Not an Invention of modern Times

SWISS GALOPPERS might be a new product but there have been horse hoof boots long before our time!

The first reports of horses walking sensitively came from the ancient world. It was Aristotle who first reported about army horses falling out due to excessive sole wear. The first finds of hoof protection date back to around 1000 BC. At that time the hoof was being wrapped in a leather cloth, which was kept together by a cord at the fetlock bone. This leather shoe was superseded by a braided bast fibre sandal which was used by the Greeks and Romans up to about 600 AD. Unfortunately, due to the high abrasion of the braided sole and the occurrence of chafing caused by the cords at the laces those sandals had a short lifespan. 

The problem with the abrasions could be solved by using a sandal with an iron plate as a sole. These seemed to have appeared at about the same time as the Roman hippo sandals. Interestingly, hoof protection was never an issue among the equestrian people of the Russian steppe. This leads to the assumption that the horses might have handled the dry and sandy soil very well.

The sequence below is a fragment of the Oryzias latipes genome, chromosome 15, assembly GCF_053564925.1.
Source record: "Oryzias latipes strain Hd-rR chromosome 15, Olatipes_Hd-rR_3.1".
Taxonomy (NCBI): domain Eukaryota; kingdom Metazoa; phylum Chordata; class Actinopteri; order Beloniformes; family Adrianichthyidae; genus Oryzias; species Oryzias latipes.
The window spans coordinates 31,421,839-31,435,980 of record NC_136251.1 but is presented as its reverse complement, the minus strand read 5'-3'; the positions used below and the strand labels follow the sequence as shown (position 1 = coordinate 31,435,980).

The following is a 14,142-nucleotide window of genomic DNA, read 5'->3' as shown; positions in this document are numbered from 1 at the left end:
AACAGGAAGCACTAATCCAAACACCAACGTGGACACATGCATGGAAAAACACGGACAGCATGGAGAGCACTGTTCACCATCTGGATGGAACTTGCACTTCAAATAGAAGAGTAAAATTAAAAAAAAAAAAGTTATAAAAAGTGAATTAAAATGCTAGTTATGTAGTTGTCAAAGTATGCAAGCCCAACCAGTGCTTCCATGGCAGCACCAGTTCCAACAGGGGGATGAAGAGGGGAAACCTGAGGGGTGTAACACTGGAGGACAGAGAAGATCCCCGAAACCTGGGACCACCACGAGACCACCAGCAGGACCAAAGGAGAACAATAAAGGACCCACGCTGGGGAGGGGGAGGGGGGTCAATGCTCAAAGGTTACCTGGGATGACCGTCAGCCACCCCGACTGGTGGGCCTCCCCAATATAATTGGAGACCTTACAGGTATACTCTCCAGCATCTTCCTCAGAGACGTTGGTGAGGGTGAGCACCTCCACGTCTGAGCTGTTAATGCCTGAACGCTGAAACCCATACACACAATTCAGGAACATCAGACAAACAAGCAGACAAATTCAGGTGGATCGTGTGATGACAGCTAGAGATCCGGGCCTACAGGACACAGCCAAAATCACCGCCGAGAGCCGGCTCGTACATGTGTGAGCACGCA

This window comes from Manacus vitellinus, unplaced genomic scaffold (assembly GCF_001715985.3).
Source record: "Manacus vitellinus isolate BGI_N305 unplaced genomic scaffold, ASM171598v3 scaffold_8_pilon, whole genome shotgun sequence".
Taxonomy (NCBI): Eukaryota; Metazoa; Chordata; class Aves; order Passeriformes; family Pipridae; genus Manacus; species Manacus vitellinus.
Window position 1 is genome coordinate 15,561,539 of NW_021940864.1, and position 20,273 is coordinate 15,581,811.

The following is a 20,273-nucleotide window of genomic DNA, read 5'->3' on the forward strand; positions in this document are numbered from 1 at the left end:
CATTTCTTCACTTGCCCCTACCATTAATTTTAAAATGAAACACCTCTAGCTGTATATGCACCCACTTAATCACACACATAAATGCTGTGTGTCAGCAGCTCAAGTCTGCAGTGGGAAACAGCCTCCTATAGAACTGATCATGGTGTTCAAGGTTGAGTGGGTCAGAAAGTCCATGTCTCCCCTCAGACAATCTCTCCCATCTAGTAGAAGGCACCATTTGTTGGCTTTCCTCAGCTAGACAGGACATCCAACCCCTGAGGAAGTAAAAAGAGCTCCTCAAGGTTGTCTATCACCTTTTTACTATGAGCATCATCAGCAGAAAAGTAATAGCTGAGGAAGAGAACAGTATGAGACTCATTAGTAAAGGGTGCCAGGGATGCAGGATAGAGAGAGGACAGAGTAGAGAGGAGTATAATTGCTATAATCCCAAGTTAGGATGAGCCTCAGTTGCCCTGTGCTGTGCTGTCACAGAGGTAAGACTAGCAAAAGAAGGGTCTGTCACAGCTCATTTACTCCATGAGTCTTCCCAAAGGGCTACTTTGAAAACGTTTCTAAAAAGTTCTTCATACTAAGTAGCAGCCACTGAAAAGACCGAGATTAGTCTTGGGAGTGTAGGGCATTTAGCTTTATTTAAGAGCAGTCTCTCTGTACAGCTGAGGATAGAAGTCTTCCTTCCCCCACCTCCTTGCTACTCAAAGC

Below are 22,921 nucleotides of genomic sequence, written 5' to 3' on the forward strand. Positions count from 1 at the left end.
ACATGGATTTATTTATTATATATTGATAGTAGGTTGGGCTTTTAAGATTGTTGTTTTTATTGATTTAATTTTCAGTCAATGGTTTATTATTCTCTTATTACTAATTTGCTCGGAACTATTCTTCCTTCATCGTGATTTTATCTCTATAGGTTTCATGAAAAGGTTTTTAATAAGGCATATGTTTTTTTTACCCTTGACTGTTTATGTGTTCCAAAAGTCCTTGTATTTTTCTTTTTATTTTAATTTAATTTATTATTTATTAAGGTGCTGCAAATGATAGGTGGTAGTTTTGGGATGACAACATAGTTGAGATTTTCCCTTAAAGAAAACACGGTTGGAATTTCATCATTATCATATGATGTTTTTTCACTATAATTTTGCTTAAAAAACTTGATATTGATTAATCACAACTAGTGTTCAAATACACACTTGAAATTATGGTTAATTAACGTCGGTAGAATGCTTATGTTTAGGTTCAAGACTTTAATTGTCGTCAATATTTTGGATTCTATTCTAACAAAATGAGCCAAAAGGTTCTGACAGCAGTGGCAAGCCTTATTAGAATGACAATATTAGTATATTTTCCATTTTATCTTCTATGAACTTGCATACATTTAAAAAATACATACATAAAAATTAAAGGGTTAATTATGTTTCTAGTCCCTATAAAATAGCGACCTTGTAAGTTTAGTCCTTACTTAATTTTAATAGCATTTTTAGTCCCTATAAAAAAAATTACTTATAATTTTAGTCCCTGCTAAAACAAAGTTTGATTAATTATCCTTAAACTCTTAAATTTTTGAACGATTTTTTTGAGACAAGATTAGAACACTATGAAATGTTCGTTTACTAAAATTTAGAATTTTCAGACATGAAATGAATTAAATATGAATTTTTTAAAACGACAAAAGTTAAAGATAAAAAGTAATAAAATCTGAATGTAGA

There are reports that horsemen were able to ride across frozen lakes and rivers without slipping. This can only be explained by the fact that the horses wore a slip/slide protection. Apparently, these horsemen must have known that the hoof wall was made of dead horn and therefore came up with the idea of ​​equipping the horse hoof with nails protruding from it like studs. The invention of the nailed iron can be explained by the active trading of the Greeks and Scythians (horse people from north of the Black Sea). For example, the iron sandals were combined with nails being hammered into the hoof wall. Nevertheless, this horse shoe was not much used in the years after its invention, the danger of injuries due to nailing was too high.

The horse shoe and its mounting has continued to develop to this day and yet we are now increasingly coming back to horses going barefoot to hoof boots. The concerns about hoof protection have remained the same for both boots and shoes. Still, no one can claim that hoof boots are an unnecessary new invention.